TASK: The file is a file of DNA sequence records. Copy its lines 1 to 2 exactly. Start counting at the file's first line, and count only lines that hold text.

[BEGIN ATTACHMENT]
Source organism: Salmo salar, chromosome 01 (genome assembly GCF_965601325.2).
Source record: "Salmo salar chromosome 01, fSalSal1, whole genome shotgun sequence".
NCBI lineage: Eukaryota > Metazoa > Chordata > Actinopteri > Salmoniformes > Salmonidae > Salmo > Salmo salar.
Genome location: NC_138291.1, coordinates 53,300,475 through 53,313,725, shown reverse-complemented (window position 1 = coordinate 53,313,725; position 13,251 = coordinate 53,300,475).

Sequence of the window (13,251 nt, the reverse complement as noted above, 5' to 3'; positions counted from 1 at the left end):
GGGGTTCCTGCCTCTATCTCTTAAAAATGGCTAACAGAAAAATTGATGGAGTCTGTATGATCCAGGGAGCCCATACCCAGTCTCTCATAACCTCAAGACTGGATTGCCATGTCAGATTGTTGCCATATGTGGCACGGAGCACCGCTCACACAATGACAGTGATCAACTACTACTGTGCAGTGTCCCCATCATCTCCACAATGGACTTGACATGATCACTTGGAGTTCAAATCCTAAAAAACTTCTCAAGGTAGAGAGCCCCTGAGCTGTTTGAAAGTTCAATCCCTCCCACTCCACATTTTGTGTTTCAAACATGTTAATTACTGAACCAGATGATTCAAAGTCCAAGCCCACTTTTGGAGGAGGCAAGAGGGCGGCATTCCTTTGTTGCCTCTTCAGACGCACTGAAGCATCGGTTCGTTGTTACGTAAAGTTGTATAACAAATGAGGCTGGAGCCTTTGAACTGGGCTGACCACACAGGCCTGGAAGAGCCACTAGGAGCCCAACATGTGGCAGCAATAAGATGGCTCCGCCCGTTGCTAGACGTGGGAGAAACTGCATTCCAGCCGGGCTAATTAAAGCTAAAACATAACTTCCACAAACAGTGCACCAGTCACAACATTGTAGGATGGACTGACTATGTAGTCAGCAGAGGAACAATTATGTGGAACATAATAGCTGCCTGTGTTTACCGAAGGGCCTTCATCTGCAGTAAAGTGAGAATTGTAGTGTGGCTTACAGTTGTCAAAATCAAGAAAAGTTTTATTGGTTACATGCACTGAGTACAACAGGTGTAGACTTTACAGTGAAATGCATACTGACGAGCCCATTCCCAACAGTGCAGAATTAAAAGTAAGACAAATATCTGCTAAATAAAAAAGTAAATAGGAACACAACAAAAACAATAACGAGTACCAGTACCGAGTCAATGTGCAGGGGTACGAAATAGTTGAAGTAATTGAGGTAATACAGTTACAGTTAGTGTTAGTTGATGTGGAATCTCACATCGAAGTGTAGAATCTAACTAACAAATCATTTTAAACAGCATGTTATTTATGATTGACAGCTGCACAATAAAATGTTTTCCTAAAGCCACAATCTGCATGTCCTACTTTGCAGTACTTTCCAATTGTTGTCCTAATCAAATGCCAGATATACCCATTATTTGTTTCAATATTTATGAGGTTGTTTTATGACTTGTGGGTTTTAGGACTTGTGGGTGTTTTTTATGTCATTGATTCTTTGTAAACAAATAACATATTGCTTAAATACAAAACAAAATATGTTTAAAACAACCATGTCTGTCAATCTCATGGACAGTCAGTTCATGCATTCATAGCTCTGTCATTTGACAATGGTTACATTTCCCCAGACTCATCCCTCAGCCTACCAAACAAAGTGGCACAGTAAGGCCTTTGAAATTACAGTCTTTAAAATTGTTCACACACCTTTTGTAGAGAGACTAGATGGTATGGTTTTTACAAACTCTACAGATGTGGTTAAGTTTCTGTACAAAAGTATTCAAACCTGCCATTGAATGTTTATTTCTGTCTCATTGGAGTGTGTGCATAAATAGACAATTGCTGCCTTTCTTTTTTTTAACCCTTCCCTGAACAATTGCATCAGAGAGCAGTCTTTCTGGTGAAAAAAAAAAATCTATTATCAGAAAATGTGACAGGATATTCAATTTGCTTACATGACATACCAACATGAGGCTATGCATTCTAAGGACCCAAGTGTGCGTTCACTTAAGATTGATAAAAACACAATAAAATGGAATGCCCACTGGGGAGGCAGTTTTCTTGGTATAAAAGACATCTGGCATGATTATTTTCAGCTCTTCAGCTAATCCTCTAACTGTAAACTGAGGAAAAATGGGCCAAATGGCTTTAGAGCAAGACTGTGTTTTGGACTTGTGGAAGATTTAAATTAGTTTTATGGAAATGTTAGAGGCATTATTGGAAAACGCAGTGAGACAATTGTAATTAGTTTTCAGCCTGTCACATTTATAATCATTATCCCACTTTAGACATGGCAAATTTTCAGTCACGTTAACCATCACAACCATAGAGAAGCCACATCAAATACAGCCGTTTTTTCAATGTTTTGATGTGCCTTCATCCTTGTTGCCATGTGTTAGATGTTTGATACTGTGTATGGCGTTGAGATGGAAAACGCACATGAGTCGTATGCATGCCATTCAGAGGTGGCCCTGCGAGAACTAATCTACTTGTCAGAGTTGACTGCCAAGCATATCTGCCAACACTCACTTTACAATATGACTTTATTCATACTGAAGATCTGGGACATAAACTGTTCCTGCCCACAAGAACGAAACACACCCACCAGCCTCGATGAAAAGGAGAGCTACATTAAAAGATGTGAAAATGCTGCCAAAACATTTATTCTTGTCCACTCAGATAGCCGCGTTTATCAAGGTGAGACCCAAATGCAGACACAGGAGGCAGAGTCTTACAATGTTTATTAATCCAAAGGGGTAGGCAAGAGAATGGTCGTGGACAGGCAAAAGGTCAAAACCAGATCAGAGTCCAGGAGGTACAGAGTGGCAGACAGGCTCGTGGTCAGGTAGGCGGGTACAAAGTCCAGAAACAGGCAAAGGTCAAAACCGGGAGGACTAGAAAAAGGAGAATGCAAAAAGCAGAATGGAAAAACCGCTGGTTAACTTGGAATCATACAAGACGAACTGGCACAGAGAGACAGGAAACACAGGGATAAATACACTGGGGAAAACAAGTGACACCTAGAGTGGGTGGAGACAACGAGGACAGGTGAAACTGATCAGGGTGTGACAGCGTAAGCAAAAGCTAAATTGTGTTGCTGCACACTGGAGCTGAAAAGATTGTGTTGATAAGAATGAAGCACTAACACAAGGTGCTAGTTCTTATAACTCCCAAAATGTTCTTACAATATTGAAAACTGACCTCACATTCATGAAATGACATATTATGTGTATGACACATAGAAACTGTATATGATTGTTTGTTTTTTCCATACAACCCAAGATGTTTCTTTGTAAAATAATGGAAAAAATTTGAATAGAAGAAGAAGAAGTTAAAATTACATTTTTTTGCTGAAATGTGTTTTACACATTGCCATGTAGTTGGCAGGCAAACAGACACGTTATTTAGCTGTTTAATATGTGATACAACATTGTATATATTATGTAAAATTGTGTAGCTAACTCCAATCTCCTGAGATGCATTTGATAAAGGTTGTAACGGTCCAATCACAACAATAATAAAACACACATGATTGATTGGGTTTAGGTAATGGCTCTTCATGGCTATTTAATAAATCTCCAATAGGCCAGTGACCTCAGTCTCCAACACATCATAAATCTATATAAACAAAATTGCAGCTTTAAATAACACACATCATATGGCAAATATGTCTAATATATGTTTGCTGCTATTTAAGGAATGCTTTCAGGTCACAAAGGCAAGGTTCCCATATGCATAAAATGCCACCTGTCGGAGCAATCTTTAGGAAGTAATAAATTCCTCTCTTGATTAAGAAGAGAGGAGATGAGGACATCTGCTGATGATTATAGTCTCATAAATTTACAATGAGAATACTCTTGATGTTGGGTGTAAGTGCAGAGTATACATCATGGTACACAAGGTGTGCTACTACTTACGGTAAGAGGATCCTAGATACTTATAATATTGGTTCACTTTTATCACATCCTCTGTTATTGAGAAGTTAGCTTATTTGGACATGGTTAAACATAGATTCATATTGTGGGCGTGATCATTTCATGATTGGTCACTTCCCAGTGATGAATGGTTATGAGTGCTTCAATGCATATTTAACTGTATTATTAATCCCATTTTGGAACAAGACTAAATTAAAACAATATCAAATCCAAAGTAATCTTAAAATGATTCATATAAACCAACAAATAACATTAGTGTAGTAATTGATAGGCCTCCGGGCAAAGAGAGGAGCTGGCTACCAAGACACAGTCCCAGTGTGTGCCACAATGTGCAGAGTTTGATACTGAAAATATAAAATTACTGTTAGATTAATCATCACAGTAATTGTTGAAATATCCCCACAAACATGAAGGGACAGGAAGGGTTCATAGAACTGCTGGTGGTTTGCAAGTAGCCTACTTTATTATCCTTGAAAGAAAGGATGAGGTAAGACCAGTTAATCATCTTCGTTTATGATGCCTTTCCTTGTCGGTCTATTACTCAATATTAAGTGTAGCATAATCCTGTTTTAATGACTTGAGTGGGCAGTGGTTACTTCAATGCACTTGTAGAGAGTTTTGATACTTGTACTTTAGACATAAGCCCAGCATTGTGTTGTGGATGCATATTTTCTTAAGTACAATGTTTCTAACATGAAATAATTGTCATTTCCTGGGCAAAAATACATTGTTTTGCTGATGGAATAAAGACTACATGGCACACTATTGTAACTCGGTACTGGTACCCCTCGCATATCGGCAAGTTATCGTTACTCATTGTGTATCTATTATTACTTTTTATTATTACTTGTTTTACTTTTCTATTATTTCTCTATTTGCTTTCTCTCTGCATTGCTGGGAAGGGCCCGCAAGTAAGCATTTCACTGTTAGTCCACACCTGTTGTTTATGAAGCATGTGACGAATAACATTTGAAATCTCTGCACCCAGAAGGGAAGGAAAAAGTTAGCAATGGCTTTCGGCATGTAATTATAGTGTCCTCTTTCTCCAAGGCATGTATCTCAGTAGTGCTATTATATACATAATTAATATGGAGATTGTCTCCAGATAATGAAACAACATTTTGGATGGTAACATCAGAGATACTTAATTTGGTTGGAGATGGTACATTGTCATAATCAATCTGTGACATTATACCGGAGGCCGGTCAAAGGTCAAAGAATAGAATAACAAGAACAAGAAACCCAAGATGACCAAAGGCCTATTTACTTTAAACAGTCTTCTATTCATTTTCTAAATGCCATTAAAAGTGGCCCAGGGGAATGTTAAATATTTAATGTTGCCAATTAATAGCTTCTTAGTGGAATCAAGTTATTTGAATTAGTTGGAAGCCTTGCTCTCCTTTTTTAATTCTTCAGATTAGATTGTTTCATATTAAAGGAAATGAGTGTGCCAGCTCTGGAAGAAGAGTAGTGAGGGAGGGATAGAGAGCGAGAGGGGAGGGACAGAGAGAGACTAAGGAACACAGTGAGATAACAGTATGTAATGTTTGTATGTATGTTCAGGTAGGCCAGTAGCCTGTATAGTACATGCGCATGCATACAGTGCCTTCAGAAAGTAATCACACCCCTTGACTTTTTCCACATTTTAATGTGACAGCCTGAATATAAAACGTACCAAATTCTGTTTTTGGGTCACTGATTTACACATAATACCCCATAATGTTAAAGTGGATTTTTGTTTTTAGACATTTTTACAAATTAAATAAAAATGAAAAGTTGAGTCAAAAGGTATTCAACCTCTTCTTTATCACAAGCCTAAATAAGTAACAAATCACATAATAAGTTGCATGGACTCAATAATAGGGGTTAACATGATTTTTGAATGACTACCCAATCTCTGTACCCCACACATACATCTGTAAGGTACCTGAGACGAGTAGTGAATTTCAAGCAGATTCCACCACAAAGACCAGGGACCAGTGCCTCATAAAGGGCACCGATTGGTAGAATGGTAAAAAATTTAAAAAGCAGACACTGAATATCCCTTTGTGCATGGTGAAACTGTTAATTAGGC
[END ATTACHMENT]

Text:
Source organism: Salmo salar, chromosome 01 (genome assembly GCF_965601325.2).
Source record: "Salmo salar chromosome 01, fSalSal1, whole genome shotgun sequence".